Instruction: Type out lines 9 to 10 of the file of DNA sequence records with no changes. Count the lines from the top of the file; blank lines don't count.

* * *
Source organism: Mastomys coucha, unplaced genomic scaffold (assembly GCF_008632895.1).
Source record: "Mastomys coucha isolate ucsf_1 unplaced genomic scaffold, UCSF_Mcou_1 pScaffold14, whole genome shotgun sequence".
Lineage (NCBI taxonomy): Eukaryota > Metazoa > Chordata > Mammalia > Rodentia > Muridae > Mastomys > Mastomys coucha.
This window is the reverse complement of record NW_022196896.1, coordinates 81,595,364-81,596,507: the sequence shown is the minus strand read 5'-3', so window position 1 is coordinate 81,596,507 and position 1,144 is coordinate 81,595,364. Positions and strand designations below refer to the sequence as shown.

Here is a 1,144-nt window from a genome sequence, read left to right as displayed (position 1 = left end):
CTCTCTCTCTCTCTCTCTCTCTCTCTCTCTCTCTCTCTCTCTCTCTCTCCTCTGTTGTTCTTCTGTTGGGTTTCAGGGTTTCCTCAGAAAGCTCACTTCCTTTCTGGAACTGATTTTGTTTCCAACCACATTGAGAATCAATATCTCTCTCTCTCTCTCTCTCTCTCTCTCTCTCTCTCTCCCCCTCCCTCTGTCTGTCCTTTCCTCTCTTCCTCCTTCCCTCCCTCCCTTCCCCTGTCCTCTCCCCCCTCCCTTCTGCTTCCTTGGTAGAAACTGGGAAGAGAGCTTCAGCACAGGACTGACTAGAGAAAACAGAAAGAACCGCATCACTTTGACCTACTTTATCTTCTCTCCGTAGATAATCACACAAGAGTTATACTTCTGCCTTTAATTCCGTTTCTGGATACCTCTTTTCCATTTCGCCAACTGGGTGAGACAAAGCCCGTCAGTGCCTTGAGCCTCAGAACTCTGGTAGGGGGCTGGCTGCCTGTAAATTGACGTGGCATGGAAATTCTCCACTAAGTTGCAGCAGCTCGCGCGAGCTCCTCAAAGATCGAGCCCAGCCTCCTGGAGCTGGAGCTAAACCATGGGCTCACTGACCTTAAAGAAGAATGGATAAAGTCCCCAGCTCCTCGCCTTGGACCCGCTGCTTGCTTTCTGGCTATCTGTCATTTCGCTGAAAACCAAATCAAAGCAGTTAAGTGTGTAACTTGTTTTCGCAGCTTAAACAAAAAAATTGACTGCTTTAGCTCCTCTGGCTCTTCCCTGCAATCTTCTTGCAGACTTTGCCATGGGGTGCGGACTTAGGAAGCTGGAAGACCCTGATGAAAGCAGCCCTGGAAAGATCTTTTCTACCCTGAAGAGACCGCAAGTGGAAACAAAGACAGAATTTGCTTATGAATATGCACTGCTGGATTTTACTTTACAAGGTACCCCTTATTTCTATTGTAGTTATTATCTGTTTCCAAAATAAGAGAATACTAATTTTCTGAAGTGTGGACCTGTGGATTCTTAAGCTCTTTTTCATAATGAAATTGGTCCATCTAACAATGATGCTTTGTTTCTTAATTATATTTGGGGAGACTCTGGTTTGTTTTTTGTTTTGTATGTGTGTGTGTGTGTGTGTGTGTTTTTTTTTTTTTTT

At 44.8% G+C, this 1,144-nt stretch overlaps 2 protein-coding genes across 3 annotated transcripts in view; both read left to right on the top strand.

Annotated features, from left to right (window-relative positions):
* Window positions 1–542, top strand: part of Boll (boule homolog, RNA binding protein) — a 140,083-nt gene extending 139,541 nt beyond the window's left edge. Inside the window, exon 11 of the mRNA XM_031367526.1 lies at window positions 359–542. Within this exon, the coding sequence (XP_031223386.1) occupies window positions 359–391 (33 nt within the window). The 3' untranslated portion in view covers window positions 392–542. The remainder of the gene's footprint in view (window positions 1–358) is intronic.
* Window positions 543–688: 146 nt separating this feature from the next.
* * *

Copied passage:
* Window positions 1–542, top strand: part of Boll (boule homolog, RNA binding protein) — a 140,083-nt gene extending 139,541 nt beyond the window's left edge. Inside the window, exon 11 of the mRNA XM_031367526.1 lies at window positions 359–542. Within this exon, the coding sequence (XP_031223386.1) occupies window positions 359–391 (33 nt within the window). The 3' untranslated portion in view covers window positions 392–542. The remainder of the gene's footprint in view (window positions 1–358) is intronic.
* Window positions 543–688: 146 nt separating this feature from the next.